MBAC Fertilizer (TSX: MBC; US-OTC: MBCFF) is de-risking its Santana phosphate project in Brazil, with a feasibility study showing that the company could, for US$427 million, build a 32-year operation producing 500,000 tonnes of granulated single super phosphate (SSP) a year.
The study pegs initial capital costs at US$377 million, not including a US$50-million contingency. Operating costs are estimated at US$113 per tonne during the first year of production in 2017.
The Santana project has an after-tax net present value (NPV) of US$396 million and an after-tax internal rate of return (IRR) of 19.9%, using a 10% discount rate.
BMO analyst Joel Jackson describes the feasibility results as “relatively neutral,” noting a nearly 9% increase in total capital costs to US$427 million from the US$393 million in the April 2013 prefeasibility study. Initial production has also been pushed to 2016, from 2015.
But Santana’s mine life has increased to 32 years from 30 years, largely due to improved reserves. The project’s reserves sit at 45.5 million tonnes grading 12.86% P2O5, compared to 44.3 million tonnes at 12.2% P2O5 earlier.
Indicated and inferred resources were also updated. Santana has 60.4 million indicated tonnes averaging 12% phosphate oxide (P2O5), plus 26.6 million inferred tonnes of 5.6% P2O5, using a 3% P2O5 cut-off grade.
MBAC expects an SSP price of US$345 per tonne in 2016, its first year of sales. Santana, located in Brazil’s Para state near the border of Mato Grosso, is close to key fertilizer markets. Mato Grosso is Brazil’s largest soybean producer and fertilizer consumer, while Para is a leading beef producer. There is no current phosphate producer in the Santana project area. MBAC plans to sell SSP to the northern and eastern regions of Mato Grosso and the southern part of Para state.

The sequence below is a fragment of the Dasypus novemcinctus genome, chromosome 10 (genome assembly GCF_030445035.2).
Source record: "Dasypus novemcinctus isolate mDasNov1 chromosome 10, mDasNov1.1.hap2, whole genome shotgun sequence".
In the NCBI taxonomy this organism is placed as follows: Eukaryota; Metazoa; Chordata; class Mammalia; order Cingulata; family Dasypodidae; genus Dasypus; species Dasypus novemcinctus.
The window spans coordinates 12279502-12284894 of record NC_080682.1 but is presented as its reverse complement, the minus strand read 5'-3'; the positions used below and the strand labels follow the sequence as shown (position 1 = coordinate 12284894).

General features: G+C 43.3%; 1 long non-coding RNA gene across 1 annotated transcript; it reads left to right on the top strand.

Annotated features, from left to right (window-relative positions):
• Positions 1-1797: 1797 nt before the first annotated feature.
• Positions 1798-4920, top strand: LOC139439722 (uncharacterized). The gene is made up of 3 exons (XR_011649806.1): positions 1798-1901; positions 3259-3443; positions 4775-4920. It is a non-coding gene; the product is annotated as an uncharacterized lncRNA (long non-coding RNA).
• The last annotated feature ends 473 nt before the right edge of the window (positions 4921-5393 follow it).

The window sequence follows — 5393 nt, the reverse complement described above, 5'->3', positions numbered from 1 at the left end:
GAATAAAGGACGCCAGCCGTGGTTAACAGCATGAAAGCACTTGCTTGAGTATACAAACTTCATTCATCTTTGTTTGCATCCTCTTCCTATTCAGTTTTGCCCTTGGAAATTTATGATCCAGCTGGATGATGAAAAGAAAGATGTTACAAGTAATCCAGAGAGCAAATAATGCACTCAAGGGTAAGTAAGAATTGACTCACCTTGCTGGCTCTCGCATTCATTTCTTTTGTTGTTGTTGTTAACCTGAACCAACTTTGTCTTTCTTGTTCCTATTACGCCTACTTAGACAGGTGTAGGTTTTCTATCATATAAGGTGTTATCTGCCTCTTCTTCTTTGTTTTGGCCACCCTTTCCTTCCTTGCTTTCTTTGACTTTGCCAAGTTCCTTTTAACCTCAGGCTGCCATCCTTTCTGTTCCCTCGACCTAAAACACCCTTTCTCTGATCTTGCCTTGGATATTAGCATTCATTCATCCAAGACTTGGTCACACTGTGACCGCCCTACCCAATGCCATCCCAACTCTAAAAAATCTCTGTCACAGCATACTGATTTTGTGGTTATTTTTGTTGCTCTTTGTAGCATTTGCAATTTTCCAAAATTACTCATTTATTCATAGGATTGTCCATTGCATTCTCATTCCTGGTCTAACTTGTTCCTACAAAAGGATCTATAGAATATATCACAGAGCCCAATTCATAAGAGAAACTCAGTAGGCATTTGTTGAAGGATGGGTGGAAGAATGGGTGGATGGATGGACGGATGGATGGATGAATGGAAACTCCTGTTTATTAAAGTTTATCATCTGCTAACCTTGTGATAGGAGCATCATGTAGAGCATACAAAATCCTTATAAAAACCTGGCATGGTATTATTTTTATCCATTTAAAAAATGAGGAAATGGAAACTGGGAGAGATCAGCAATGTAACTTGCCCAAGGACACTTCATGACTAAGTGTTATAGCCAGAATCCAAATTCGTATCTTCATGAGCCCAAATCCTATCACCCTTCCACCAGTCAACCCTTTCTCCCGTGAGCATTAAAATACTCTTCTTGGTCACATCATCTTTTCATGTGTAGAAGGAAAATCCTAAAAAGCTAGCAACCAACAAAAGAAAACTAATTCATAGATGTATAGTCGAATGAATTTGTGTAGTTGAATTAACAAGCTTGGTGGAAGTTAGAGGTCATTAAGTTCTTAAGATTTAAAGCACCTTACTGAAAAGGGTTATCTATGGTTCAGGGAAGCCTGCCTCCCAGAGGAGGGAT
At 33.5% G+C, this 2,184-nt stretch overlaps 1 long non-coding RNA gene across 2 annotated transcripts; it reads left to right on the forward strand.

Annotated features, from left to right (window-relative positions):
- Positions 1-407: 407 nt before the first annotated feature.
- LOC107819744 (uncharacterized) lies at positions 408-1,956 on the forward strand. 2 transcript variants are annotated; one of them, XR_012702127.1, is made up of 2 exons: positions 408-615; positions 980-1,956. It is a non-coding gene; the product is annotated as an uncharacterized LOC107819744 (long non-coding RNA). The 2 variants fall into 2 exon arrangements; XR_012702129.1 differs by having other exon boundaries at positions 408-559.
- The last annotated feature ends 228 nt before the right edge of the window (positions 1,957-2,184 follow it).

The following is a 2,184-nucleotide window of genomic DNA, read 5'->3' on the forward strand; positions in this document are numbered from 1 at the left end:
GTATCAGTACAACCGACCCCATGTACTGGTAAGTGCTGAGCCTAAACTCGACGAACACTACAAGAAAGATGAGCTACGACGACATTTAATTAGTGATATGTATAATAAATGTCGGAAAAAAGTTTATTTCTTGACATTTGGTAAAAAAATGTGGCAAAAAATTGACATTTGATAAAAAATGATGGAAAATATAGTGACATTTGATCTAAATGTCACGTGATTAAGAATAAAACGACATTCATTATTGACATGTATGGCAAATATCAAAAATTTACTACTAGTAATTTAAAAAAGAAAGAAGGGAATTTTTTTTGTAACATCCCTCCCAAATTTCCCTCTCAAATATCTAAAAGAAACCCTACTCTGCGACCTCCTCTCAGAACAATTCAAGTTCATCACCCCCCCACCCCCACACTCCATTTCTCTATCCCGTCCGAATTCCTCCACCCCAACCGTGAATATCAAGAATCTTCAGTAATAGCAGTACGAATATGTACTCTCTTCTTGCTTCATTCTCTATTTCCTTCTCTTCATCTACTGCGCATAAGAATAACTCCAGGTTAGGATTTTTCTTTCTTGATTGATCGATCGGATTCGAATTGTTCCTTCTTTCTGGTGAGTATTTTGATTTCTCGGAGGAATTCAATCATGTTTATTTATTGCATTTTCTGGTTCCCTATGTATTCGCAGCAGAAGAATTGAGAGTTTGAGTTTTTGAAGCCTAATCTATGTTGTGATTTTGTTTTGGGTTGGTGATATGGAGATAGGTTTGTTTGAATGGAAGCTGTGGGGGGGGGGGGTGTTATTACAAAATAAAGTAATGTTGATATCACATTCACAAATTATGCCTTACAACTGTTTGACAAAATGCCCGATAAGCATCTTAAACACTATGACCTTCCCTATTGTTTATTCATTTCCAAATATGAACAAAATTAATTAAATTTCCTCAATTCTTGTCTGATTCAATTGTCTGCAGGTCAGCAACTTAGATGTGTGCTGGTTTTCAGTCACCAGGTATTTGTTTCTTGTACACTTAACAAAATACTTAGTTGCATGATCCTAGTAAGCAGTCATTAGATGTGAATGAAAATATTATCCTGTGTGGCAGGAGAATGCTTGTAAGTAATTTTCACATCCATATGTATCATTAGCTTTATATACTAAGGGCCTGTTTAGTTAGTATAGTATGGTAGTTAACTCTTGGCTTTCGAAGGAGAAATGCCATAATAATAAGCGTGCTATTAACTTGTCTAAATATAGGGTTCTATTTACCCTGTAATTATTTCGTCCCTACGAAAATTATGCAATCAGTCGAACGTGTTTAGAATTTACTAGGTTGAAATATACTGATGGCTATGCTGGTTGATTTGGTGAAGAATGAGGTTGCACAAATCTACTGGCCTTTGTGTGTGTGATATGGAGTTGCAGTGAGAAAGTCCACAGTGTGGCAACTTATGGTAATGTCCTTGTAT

The company says SSP demand in Mato Grosso alone is 1.5 million tonnes a year. It expects that to grow by at least 20% in 2015.
While Santana is one of the company’s growth projects, MBAC’s flagship asset is Itafos Arraias in central Brazil. Itafos is ramping up for operational capacity by year-end.
The Toronto-based miner says it will conduct detailed engineering studies at Santana before making a final construction decision.
“The sizable external financing requirement for Santana remains the key hurdle,” Jackson points out. To reduce the funds needed to build the project, MBAC is seeking strategic partners and considering selling a minority stake in Santana.
MBAC believes the Santana and Itafos projects combined could make it the largest SSP producer in northern Brazil, and the second largest in the country.
At press time the producer’s shares traded for $1.91 apiece, which is 24¢ below its opening price the day the study was released on Oct. 17. Canaccord Genuity analyst Keith Carpenter says the soft market reaction is due to the lack of an update on Itafos, and not the feasibility study. He has a target price of $3.55 and a “buy” on the stock. BMO’s Jackson has a $3 target price and a “speculative outperform” rating.
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